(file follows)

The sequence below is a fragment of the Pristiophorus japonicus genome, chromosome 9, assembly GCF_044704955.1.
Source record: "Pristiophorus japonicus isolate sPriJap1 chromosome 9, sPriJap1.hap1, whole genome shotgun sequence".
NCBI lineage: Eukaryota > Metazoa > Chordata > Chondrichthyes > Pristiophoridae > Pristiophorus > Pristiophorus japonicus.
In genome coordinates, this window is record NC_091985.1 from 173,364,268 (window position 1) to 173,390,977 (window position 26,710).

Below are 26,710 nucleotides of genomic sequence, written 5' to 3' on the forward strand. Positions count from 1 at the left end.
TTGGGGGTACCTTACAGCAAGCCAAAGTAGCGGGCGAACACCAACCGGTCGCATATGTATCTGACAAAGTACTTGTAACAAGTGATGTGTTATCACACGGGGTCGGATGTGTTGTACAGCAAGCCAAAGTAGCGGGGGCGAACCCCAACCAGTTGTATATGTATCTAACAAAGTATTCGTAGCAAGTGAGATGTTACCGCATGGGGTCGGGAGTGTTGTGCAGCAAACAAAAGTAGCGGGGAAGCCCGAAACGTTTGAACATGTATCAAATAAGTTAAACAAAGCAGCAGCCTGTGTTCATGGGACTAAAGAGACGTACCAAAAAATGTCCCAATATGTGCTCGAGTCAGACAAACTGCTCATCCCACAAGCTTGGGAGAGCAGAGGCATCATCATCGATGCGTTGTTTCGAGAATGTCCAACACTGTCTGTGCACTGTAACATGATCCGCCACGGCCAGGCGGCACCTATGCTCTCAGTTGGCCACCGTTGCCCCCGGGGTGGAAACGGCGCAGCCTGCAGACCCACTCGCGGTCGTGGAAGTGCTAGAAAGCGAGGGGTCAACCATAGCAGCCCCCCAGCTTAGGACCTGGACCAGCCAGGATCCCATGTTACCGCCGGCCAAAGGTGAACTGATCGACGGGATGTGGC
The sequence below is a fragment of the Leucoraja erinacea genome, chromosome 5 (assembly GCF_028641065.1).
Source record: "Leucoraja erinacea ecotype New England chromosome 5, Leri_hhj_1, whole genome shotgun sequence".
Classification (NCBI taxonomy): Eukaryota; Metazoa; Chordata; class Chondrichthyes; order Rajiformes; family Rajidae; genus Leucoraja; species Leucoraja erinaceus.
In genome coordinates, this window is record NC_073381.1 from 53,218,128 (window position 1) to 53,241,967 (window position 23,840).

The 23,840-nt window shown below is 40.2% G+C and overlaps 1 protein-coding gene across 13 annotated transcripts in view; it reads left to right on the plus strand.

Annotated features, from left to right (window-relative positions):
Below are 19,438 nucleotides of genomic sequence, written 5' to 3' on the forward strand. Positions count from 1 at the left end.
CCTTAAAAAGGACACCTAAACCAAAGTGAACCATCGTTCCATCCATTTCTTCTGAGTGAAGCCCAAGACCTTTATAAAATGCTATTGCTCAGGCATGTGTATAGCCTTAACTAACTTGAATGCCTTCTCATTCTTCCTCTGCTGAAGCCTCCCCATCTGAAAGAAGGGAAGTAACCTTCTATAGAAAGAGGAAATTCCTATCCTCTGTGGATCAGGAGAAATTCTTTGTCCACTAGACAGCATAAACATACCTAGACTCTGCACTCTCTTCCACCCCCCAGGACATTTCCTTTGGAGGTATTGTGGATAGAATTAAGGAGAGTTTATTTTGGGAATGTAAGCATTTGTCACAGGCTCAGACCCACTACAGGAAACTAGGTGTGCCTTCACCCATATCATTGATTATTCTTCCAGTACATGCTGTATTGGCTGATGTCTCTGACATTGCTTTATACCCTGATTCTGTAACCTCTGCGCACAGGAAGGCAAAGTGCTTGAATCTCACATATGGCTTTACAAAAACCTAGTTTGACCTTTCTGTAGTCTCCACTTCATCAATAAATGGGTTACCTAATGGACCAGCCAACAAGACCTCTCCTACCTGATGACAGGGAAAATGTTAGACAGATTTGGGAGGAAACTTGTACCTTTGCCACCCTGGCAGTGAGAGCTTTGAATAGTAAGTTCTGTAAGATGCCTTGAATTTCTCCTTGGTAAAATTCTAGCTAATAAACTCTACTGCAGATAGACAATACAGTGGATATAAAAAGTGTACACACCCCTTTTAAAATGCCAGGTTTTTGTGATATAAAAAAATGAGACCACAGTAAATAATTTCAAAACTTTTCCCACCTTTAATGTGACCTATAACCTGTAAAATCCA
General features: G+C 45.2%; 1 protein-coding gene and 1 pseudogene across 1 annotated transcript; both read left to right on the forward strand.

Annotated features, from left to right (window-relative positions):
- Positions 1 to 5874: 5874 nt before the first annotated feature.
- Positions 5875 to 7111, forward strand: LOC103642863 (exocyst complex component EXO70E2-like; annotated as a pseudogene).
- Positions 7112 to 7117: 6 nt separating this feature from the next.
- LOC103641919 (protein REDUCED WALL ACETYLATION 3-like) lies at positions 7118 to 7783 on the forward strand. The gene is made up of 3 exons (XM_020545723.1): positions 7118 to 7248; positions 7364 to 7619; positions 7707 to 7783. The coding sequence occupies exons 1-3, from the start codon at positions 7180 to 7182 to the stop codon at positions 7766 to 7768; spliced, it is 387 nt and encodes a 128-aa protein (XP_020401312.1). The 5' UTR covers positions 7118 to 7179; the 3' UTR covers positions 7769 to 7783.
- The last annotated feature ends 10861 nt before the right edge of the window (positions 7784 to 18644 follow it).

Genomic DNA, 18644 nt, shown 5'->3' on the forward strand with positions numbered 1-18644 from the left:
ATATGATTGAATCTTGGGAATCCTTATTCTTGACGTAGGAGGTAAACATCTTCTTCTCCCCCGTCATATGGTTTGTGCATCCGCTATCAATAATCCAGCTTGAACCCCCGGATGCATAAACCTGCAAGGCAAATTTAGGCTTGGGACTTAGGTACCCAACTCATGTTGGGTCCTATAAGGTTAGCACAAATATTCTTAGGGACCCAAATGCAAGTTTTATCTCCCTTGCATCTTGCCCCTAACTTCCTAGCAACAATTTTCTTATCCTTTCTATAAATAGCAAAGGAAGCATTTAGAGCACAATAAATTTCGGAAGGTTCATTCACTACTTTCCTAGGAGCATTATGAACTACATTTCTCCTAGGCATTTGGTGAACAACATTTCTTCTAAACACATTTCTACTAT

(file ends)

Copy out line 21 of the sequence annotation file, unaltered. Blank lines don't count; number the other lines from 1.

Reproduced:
- The last annotated feature ends 10861 nt before the right edge of the window (positions 7784 to 18644 follow it).